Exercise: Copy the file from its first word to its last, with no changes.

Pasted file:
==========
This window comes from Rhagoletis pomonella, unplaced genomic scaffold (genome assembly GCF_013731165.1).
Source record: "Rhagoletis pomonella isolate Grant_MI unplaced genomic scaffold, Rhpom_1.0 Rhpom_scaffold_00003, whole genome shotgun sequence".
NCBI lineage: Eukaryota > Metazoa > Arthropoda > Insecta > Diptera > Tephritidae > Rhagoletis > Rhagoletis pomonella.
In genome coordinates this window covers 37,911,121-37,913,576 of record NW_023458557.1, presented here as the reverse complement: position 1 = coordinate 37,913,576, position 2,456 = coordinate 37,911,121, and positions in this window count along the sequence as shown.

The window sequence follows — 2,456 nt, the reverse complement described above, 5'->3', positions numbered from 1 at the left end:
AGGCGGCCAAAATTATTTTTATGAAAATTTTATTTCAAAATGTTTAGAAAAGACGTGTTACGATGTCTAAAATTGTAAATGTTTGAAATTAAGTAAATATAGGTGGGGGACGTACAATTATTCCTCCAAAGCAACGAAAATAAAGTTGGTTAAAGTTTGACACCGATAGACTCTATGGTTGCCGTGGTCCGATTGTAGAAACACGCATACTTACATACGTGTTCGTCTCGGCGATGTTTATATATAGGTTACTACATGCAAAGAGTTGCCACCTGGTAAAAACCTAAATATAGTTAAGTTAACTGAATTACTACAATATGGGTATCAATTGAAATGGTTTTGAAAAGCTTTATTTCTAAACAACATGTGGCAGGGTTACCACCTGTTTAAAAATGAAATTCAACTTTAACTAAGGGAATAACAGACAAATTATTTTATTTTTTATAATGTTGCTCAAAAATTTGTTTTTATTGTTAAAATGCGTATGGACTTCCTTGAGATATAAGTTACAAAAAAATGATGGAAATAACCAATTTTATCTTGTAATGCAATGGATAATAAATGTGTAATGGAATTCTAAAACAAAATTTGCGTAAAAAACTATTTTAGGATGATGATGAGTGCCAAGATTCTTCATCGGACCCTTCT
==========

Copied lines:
This window comes from Rhagoletis pomonella, unplaced genomic scaffold (genome assembly GCF_013731165.1).
Source record: "Rhagoletis pomonella isolate Grant_MI unplaced genomic scaffold, Rhpom_1.0 Rhpom_scaffold_00003, whole genome shotgun sequence".
NCBI lineage: Eukaryota > Metazoa > Arthropoda > Insecta > Diptera > Tephritidae > Rhagoletis > Rhagoletis pomonella.
In genome coordinates this window covers 37,911,121-37,913,576 of record NW_023458557.1, presented here as the reverse complement: position 1 = coordinate 37,913,576, position 2,456 = coordinate 37,911,121, and positions in this window count along the sequence as shown.

The window sequence follows — 2,456 nt, the reverse complement described above, 5'->3', positions numbered from 1 at the left end:
AGGCGGCCAAAATTATTTTTATGAAAATTTTATTTCAAAATGTTTAGAAAAGACGTGTTACGATGTCTAAAATTGTAAATGTTTGAAATTAAGTAAATATAGGTGGGGGACGTACAATTATTCCTCCAAAGCAACGAAAATAAAGTTGGTTAAAGTTTGACACCGATAGACTCTATGGTTGCCGTGGTCCGATTGTAGAAACACGCATACTTACATACGTGTTCGTCTCGGCGATGTTTATATATAGGTTACTACATGCAAAGAGTTGCCACCTGGTAAAAACCTAAATATAGTTAAGTTAACTGAATTACTACAATATGGGTATCAATTGAAATGGTTTTGAAAAGCTTTATTTCTAAACAACATGTGGCAGGGTTACCACCTGTTTAAAAATGAAATTCAACTTTAACTAAGGGAATAACAGACAAATTATTTTATTTTTTATAATGTTGCTCAAAAATTTGTTTTTATTGTTAAAATGCGTATGGACTTCCTTGAGATATAAGTTACAAAAAAATGATGGAAATAACCAATTTTATCTTGTAATGCAATGGATAATAAATGTGTAATGGAATTCTAAAACAAAATTTGCGTAAAAAACTATTTTAGGATGATGATGAGTGCCAAGATTCTTCATCGGACCCTTCT